Monday, July 31, 2017

The Ag Fields

Monday July 31st

Gull-billed Tern
Today, Tropical Storm Emily has formed in the Gulf and is dumping rain on us. But yesterday I drove out to the Everglades Agricultural Area south of Belle Glade in Palm Beach County. The Ag Fields is an area south of Lake Okeechobee known for growing sugar cane, rice and sod farms. In late Fall the Ag Fields hosts migrating shore birds, terns, swallows and grass peeps.

The purposeful flooding of finished cane fields to kill off the nematodes that damage the sugar cane,  can be a mecca for these migrating birds. It is early yet to make these trips to the area, but there were birds to be seen.  Not a lot of birds yet though. Give it a couple of weeks.
Pectoral Sandpiper

What was found, at the only flooded fields encountered, at the junction of Rt 880 and Browns Farm Road, were several family groups of Black-necked Stilts, several Gull-billed Terns, Least Terns, Lesser Yellowlegs, Dowitchers (not sure if they were short-billed or long-billed), Pectoral, Spotted and Least Sandpipers, Killdeer and a few Laughing Gulls. It shouldn't be long till numbers  and variety increase. Will be looking for Black Terns, White Pelicans, Wilson's Phalaropes, Stilt Sandpipers and Avocets and tons of waders.
Gull-billed Tern

The sod fields were devoid of activity.  The Upland Sandpipers have been here this early in the past, but they'll probably show by mid-August.

Other interesting sightings on the day included numbers of Barn Swallows with a few Cliff and Bank Swallows, Purple Martins, a lone Tree Swallow, Bobwhites, Meadowlarks, Common Nighthawks and Brown-headed Cowbirds.

Best sighting of the day was a Barn Owl flying along Boles Canal, and the most interesting sighting was spotting a pair of Common Mynas at the parking lot at the BK restaurant in Belle Glade.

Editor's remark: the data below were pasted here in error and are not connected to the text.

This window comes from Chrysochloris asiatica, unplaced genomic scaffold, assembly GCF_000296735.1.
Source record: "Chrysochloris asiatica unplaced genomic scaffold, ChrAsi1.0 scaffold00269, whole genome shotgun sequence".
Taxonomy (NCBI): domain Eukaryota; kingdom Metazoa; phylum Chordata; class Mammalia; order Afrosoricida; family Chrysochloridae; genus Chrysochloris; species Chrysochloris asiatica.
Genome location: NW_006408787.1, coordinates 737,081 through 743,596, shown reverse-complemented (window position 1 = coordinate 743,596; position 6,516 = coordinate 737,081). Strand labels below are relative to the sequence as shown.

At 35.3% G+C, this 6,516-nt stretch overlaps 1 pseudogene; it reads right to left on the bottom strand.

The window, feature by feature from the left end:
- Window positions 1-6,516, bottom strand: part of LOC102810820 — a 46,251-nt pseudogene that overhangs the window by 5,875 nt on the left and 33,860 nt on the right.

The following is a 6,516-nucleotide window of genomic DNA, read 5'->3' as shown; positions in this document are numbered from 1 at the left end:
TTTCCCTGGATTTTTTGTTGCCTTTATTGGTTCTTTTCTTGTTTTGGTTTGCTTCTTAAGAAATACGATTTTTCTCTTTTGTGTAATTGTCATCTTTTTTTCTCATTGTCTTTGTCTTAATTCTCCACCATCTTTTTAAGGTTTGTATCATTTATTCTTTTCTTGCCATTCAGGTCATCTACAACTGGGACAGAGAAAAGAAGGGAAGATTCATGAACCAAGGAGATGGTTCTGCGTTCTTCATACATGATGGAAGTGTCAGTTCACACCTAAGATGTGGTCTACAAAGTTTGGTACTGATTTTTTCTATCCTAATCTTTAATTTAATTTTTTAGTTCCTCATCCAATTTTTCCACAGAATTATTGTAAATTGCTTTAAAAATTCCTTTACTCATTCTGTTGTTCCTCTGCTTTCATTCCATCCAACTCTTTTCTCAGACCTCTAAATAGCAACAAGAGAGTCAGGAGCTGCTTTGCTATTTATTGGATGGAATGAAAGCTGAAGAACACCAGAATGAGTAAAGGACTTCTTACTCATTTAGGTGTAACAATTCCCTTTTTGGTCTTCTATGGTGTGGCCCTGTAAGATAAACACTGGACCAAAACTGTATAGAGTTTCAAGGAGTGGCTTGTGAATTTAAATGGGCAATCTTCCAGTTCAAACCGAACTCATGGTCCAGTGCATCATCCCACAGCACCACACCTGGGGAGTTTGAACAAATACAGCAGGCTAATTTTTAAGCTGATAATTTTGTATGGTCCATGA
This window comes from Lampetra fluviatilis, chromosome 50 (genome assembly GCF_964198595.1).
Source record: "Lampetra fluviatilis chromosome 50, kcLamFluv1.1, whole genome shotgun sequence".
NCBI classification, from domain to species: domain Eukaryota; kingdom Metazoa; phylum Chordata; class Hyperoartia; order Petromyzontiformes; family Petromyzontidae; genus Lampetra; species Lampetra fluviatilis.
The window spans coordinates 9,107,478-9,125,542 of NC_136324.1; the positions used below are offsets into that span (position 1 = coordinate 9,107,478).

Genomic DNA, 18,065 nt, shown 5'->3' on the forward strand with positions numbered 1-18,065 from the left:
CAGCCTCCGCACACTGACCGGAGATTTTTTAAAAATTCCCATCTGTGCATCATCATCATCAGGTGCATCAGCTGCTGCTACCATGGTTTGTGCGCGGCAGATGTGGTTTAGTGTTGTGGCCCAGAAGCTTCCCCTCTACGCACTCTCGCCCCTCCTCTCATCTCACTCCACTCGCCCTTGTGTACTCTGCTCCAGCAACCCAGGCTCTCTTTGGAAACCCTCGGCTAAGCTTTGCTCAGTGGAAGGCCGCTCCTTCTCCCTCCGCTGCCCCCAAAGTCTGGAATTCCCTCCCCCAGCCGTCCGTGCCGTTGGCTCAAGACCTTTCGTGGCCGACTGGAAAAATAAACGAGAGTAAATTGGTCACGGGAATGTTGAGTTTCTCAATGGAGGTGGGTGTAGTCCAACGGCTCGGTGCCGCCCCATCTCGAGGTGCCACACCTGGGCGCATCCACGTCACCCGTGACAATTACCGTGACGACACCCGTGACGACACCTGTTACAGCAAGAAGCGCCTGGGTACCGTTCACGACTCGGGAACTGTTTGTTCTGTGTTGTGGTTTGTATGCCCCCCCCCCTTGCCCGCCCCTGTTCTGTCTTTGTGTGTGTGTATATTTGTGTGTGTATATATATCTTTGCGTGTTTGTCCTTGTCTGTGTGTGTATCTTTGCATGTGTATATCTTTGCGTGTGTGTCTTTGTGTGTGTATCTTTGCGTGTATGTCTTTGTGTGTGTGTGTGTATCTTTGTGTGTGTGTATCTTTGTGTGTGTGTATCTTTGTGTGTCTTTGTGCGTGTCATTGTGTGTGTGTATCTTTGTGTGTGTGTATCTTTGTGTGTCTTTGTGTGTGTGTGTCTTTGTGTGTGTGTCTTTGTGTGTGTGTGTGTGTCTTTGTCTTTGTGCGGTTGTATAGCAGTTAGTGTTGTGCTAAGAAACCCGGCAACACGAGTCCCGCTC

Hopeful, Ill be able to return in two or three weeks.

Barn Swallow

Spotted Sandpiper

Black-necked Stilt

Black-necked Stilt Chick

Northern Bobwhite

A very young Red-tailed Hawk

A young Red-shouldered Hawk

Least Tern

Sunday, July 23, 2017

Tropical Kingbird

Sunday July 23rd

Tropical Kingbird in Sarasota
Today I ran up to Sarasota to look for the breeding Tropical Kingbird. As in past years it was located behind the shops at St Armands Circle.

Black-bellied Whistling-Ducks
are becoming quite common

But my first stop of the day was at the Celery Fields off of Fruitville Road in Sarasota.  Arrived at dawn.  Found the expected species including Barn Swallows, Purple Gallinules, Black-belled Whistling-Ducks, Purple Martins, Nanday Parakeets and Red-shouldered Hawks.

Then onto St Armands Circle. Started out with large flock of foraging Fish Crows. Gray Kingbirds were calling and after some searching I did locate the Tropical Kingbird.  Other sightings included Chimney Swifts, Eurasian-collared Doves and House Finch.

Tropical Kingbird

Gray Kingbird

House Finch

Went onto check the beach (access #5) on Siesta Key, but not much to really see there. So I added an extra stop to head north to Anna Maria Island to look for any Blue-Crowned Parakeets.  Which I did find. A small flock was observed in the parking lot of the Manatee County Beach Park.

Blue-crowned Parakeet

Least Sandpiper

Tuesday, July 11, 2017

So Quiet

Monday July 10th

Fish Crow seen at Bowditch Point Park
It'll be a few weeks yet till the birding picks up around here. There are a few interesting birds to chase around the state like in Ft Lauderdale (Tropical Mockingbird), Sarasota (Tropical Kingbirds), Clewiston ( Shiny Cowbird) or Lake Apopka (Fork-tailed Flycatcher, Mississippi Kites, Bronze Cowbird). 

But for now we'll have to wait till the end of the month for the early arrives.

Snowy Plover seen at Bowditch Point
Currently the Least Tern and Black Skimmers colonies on Ft Myers Beach are continuing their nesting. Earlier today I had ran into Meg Rausher, who is employed to monitor these colonies. Meg shared that the breeding colonies of Least Terns, Black Skimmers, Snowy Plovers and Wilson's Plovers took a hit last month from the heavy rains and flooding surfs. Eggs and hatchlings were lost. Some of the Least Terns gave up and left the site, many others are re-nesting. Lets hope for the best.

According to the Turtle Time web site, no sea turtle nest were lost.

Least Tern seen at Carlos Point

Nanday Parakeet seen in Ft Myers

Marbled Godwit seen at Bunche Beach Preserve

Burrowing Owl seen at the ball fields at Cape Coral

A small gator seen at
Six Mile Cypress Slough Preserve